Analysts believe that Saudi Arabia’s anti-corruption drive that caused oil prices to surge to levels not seen for the past few years is unlikely to affect markets in the long run.
Russia’s Sputnik news agency in a report quoted Ivan Eland, the Director of the Independent Institute Center for Peace & Freedom, as saying that oil prices were likely to settle down in the long term because the current political upheaval in Riyadh will not affect the kingdom’s long-term fossil fuel production capabilities.
“The purge may have short-term effects on oil prices, it probably will not affect the price in the long term,” Eland said. “Other factors in the price increase are hurricanes in the Gulf of Mexico region in the US.”
Also, Chas Freeman, the former US ambassador to Riyadh, told Sputnik news agency that that soaring global oil prices in the wake of Crown Prince Mohammed bin Salman’s purge would not be maintained, but would be a boon to Saudi oil export revenues while they last.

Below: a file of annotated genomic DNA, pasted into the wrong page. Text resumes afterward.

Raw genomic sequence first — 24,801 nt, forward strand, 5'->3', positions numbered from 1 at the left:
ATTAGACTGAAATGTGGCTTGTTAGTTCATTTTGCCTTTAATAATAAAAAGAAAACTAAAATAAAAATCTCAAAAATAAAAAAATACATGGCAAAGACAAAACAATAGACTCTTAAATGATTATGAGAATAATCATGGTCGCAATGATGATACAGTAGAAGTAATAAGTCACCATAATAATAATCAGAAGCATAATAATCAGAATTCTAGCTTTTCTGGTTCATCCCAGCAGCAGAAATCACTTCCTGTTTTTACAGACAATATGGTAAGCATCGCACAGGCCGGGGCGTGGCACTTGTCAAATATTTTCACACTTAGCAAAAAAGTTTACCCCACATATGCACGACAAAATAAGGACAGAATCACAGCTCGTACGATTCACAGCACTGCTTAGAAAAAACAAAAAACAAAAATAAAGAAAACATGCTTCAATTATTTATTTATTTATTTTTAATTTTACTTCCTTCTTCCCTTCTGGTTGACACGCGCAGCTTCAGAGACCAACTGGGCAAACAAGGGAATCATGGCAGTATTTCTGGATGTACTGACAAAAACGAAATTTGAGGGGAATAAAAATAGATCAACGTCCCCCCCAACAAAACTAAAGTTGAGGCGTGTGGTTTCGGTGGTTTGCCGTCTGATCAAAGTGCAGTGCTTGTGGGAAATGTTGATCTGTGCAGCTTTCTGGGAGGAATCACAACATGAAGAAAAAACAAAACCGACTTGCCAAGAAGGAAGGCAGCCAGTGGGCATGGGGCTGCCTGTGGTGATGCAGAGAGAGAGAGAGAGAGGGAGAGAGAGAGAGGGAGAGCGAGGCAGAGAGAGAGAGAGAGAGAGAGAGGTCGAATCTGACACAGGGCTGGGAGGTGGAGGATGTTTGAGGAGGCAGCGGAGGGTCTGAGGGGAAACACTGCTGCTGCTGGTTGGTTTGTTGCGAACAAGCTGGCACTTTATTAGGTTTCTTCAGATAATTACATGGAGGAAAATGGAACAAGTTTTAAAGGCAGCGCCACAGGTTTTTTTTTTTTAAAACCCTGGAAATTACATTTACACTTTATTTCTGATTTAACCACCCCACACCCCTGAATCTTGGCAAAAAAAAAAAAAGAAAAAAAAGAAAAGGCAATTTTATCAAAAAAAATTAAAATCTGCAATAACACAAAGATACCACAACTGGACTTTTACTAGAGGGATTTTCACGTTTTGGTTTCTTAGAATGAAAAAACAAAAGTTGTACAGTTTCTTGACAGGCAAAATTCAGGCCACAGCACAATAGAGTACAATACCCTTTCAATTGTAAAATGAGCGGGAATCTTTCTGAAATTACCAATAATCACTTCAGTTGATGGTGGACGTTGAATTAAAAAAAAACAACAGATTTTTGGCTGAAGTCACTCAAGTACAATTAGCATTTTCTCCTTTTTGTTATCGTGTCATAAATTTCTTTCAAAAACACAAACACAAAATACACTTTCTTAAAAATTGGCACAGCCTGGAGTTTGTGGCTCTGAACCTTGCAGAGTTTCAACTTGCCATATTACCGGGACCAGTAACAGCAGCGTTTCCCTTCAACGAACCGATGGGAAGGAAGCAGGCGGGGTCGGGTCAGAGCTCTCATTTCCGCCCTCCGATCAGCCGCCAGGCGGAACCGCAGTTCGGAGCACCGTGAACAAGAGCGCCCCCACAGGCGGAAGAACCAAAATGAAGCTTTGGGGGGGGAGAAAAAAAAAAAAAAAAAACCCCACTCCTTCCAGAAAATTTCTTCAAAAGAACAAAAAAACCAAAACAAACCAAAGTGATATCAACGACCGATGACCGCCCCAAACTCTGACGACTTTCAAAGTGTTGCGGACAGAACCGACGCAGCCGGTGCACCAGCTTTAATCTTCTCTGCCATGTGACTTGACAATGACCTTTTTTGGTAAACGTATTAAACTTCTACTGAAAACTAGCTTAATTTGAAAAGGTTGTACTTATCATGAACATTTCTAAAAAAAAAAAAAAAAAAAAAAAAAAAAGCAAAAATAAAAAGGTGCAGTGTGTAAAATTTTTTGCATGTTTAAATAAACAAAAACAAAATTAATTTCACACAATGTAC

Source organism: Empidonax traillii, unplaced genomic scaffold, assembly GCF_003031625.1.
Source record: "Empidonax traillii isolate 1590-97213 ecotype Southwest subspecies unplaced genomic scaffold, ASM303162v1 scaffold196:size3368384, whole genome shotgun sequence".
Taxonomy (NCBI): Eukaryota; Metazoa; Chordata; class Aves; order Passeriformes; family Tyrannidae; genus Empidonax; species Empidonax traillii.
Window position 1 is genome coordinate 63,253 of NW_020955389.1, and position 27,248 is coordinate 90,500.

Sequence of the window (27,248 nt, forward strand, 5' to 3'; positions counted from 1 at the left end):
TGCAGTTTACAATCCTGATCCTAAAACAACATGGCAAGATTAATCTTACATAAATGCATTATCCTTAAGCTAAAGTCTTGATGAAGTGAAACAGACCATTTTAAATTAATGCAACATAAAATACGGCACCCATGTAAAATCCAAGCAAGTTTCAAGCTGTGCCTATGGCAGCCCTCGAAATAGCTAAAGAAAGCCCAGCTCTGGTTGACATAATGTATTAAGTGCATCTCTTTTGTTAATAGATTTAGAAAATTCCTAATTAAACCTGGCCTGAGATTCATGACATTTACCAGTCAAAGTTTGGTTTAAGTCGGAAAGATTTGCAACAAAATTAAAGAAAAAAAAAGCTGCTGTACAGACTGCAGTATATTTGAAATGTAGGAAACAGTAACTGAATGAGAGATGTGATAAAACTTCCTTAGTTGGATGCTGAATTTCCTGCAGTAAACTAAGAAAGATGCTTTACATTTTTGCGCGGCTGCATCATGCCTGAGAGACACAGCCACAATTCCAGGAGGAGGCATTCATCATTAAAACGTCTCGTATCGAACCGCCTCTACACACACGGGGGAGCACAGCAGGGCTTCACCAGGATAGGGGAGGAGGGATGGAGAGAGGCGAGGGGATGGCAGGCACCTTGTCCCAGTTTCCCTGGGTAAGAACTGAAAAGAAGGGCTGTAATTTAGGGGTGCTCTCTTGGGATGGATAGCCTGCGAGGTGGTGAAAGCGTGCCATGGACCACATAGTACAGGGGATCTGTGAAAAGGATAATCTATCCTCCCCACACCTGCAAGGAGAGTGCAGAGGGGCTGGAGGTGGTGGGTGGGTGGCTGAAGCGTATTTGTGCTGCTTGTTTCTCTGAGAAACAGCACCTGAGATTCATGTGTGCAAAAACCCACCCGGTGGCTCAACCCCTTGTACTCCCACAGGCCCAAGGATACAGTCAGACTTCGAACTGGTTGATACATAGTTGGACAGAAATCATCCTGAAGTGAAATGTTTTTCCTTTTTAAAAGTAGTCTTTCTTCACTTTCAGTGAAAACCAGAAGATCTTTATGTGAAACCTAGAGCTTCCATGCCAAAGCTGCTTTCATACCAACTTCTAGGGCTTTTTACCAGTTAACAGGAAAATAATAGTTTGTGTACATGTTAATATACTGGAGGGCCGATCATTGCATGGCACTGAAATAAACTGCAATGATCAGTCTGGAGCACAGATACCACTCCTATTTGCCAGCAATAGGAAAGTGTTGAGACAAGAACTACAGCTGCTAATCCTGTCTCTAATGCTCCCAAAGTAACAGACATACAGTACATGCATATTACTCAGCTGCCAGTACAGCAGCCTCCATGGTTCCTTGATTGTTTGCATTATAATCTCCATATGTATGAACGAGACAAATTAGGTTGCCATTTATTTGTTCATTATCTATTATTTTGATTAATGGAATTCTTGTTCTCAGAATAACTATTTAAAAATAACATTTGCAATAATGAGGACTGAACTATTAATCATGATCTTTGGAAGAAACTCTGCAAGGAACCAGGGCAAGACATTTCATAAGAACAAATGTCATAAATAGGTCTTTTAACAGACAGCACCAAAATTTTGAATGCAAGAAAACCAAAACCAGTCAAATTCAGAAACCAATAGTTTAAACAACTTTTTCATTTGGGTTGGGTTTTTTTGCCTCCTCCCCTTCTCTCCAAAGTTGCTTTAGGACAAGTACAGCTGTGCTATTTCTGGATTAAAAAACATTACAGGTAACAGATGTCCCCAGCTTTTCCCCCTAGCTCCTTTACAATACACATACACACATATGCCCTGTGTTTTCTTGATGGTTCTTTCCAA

However, Freeman, also a former US assistant secretary of state for international security affairs, emphasized that the price surge was a short-term response to immediate uncertainties and did not reflect longer-lasting structural forces.
“In my view, the rise in oil prices is entirely due to the political uncertainties in Saudi Arabia,” he said. “It is likely to prove short-lived.”
The Saudi oil industry, which is concentrated in the eastern Dhahram region of the country was unlikely to be affected in its operations by the political changes, Sputnik news agency quoted Freeman as saying.
“I do not think that it is likely to have much effect on Saudi oil production,” he said.
However, in the short term, the price rise might prove beneficial to the Saudi economy and government by unexpectedly increasing oil export revenues to a significant degree, Freeman noted.
“It will help the Saudi budget a bit,” he said.